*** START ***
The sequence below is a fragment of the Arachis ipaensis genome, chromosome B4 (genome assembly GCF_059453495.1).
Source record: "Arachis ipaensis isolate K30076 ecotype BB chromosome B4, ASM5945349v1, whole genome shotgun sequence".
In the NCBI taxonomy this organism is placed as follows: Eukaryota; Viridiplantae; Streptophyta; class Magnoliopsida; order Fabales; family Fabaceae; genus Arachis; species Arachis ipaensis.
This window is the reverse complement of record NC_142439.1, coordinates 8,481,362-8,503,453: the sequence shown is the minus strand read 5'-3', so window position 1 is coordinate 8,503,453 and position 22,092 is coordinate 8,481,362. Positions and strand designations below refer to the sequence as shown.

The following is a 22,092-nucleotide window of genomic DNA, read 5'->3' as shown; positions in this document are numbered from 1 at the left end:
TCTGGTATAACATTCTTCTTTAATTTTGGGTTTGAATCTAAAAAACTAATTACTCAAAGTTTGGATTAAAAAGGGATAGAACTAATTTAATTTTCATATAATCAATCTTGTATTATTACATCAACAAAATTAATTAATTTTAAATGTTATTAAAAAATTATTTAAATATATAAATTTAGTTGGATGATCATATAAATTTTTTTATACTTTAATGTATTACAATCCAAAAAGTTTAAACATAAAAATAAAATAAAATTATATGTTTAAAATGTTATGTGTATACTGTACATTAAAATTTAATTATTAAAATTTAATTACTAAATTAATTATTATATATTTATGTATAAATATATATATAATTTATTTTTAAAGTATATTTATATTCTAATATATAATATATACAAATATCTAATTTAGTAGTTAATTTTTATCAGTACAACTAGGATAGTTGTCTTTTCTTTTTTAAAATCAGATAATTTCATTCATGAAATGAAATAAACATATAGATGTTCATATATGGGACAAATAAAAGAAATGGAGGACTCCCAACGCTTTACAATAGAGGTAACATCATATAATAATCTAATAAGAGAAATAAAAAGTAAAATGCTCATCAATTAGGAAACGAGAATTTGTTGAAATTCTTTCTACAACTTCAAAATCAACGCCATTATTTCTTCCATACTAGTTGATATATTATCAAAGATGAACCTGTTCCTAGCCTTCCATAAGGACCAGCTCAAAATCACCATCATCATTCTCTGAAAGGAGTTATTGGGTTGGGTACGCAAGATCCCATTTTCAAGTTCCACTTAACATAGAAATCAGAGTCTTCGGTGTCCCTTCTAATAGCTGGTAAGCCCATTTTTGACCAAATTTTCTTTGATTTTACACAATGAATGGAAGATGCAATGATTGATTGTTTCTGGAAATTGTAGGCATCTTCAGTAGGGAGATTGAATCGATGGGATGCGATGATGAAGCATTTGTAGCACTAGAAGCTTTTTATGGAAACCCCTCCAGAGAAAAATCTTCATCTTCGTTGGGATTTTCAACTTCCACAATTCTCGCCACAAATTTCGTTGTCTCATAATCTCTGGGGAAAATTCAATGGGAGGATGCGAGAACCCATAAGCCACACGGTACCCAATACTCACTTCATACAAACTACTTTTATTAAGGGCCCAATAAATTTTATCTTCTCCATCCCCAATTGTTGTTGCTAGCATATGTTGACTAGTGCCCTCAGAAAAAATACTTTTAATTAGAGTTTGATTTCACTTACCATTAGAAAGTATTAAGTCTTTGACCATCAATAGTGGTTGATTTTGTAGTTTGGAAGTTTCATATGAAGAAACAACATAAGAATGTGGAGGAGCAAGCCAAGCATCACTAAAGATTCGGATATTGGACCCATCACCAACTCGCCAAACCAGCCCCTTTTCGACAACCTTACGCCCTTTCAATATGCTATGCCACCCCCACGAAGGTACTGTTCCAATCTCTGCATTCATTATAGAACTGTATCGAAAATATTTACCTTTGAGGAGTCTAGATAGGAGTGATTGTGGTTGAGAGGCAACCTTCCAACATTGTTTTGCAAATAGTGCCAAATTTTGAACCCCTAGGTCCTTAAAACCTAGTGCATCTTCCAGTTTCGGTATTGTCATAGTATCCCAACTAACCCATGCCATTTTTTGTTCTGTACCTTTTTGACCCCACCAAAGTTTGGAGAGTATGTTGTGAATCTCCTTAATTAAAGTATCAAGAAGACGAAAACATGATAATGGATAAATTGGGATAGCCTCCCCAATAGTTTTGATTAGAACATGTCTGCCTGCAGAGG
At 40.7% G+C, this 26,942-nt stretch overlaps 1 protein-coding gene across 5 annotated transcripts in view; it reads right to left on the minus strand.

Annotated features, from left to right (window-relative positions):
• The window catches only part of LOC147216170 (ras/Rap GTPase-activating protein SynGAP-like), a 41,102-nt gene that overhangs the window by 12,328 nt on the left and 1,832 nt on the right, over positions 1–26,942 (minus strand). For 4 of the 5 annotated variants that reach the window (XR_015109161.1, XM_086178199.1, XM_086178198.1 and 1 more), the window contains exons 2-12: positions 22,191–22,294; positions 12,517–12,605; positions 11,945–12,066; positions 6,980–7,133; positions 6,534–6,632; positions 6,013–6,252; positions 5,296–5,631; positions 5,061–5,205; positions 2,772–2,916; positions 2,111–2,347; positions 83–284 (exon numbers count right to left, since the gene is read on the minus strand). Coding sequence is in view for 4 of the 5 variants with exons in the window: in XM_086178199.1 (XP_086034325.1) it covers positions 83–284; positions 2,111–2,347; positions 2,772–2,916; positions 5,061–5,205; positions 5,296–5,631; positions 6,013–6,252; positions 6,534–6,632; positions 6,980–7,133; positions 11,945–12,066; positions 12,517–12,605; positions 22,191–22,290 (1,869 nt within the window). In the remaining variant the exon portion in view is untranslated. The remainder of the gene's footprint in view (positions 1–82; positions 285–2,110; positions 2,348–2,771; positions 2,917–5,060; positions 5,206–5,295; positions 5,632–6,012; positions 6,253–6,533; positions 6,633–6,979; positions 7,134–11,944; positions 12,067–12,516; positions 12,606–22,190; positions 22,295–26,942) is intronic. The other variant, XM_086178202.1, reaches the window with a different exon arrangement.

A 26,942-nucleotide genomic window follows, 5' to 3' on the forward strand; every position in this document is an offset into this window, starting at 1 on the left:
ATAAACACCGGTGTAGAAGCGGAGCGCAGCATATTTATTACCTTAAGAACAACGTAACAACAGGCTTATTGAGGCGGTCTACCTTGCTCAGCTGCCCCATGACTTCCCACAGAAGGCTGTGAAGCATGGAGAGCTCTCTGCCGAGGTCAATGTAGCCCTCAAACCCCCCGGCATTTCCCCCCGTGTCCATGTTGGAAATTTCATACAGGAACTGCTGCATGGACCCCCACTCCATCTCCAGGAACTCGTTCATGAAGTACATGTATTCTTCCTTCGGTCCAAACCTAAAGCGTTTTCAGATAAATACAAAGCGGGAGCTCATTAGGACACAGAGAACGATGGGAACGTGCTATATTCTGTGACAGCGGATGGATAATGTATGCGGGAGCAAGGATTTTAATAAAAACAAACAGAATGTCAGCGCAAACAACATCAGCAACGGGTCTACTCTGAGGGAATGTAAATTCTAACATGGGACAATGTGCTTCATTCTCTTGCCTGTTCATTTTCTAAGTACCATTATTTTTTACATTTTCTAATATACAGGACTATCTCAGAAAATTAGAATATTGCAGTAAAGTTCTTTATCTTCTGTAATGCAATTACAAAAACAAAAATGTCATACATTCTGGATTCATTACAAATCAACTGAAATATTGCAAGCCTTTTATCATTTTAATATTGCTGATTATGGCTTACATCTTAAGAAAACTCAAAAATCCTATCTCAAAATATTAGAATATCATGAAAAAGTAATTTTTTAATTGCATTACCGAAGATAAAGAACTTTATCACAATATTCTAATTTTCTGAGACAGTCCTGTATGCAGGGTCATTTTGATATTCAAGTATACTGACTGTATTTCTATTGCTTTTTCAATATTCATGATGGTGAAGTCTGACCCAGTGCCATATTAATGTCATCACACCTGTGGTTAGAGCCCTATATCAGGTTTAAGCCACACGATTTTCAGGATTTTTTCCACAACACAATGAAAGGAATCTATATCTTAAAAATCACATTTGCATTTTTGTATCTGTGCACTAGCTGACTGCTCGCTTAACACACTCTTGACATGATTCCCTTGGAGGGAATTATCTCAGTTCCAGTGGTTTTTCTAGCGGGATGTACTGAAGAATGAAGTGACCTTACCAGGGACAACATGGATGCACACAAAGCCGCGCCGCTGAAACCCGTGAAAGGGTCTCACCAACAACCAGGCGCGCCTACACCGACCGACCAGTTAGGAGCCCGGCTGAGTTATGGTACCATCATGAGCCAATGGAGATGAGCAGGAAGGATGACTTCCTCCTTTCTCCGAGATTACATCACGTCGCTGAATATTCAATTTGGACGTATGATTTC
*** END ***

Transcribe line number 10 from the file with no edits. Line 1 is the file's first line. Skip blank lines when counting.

A 26,942-nucleotide genomic window follows, 5' to 3' on the forward strand; every position in this document is an offset into this window, starting at 1 on the left: